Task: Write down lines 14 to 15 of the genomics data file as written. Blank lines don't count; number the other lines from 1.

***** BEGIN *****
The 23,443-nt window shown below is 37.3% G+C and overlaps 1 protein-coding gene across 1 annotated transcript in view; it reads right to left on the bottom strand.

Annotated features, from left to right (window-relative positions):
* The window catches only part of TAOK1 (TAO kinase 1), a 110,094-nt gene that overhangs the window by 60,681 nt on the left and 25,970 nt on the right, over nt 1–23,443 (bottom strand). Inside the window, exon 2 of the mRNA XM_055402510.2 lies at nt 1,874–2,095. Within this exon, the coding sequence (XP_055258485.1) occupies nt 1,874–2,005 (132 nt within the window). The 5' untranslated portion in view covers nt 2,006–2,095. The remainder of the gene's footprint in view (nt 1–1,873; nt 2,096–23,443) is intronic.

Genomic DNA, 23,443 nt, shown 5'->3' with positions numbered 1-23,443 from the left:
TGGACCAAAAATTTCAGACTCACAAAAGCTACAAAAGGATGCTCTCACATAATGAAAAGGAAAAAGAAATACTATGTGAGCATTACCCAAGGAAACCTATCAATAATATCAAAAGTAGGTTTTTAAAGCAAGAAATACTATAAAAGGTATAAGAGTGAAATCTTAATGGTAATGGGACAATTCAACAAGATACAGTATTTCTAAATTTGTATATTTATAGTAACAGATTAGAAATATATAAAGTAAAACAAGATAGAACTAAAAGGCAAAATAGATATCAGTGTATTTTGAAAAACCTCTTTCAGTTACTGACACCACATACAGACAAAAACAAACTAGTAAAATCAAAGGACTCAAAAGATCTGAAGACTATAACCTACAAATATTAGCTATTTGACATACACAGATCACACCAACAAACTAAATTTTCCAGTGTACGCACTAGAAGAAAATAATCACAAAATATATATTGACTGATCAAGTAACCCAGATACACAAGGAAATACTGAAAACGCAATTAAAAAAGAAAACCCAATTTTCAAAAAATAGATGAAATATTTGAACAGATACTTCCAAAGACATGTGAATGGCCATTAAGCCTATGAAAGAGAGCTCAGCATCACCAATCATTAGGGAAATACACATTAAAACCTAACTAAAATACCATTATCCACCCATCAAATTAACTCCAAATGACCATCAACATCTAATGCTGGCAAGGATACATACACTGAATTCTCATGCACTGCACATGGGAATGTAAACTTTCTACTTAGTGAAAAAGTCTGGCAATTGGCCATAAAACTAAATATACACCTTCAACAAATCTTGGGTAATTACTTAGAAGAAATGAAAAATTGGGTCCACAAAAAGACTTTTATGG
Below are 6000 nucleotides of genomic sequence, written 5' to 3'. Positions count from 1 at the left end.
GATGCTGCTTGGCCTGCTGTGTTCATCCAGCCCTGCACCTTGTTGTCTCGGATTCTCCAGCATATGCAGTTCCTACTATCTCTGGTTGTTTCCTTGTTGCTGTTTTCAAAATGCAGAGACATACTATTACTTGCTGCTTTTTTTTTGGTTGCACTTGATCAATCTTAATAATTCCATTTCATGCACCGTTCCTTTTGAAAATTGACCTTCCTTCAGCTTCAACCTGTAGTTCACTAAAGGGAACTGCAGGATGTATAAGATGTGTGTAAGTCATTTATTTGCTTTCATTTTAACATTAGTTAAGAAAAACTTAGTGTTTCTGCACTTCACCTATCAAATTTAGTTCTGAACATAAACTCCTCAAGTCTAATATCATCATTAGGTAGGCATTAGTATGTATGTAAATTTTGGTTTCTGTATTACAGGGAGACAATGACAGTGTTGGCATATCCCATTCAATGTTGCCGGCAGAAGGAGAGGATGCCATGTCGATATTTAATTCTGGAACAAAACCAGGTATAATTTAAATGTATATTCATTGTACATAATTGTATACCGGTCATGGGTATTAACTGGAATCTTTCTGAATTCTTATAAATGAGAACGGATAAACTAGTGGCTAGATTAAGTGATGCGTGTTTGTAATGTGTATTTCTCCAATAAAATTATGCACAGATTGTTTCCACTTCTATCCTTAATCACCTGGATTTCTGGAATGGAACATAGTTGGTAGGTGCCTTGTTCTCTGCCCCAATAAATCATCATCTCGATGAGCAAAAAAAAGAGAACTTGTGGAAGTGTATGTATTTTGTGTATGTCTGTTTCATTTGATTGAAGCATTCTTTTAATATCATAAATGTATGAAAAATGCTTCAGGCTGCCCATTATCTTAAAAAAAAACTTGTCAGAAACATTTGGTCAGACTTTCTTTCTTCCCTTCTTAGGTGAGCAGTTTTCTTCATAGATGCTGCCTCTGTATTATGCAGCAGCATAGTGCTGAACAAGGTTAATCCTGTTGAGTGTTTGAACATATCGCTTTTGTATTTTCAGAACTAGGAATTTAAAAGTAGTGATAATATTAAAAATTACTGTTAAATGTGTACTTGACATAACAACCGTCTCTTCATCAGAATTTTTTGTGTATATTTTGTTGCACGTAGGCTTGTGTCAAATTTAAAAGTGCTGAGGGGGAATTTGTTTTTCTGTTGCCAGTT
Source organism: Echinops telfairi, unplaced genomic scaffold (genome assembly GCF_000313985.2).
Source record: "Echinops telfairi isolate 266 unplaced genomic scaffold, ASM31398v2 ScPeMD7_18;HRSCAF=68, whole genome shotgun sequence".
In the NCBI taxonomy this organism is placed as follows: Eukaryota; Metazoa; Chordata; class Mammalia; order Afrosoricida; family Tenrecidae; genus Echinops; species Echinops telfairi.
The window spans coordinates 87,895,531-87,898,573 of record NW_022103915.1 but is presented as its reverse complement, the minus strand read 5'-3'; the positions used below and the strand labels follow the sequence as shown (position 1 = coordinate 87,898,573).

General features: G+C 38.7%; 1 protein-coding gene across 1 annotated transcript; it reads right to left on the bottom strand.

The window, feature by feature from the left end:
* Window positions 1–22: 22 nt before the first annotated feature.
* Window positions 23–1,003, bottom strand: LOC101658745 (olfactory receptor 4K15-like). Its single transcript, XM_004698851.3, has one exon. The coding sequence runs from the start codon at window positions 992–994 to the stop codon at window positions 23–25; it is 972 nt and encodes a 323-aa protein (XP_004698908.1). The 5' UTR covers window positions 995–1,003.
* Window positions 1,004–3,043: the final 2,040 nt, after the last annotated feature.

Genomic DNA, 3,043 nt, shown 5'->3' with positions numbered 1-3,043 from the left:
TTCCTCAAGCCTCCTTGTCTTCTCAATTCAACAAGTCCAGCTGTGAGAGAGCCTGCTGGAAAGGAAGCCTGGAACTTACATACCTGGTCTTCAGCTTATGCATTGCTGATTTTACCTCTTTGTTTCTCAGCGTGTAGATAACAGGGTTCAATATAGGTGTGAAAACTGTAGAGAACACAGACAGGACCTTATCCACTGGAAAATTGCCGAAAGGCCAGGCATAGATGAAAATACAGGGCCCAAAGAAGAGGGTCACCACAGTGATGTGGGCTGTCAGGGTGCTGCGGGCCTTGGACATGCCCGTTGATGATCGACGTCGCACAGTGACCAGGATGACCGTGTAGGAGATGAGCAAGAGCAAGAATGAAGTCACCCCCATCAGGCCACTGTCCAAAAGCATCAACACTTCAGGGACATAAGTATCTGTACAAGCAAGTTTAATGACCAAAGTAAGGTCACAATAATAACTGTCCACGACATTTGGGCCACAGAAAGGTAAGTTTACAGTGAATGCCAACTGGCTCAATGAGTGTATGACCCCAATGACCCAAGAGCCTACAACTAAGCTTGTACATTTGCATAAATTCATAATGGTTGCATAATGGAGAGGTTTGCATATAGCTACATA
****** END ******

* Window positions 1–22: 22 nt before the first annotated feature.
* Window positions 23–1,003, bottom strand: LOC101658745 (olfactory receptor 4K15-like). Its single transcript, XM_004698851.3, has one exon. The coding sequence runs from the start codon at window positions 992–994 to the stop codon at window positions 23–25; it is 972 nt and encodes a 323-aa protein (XP_004698908.1). The 5' UTR covers window positions 995–1,003.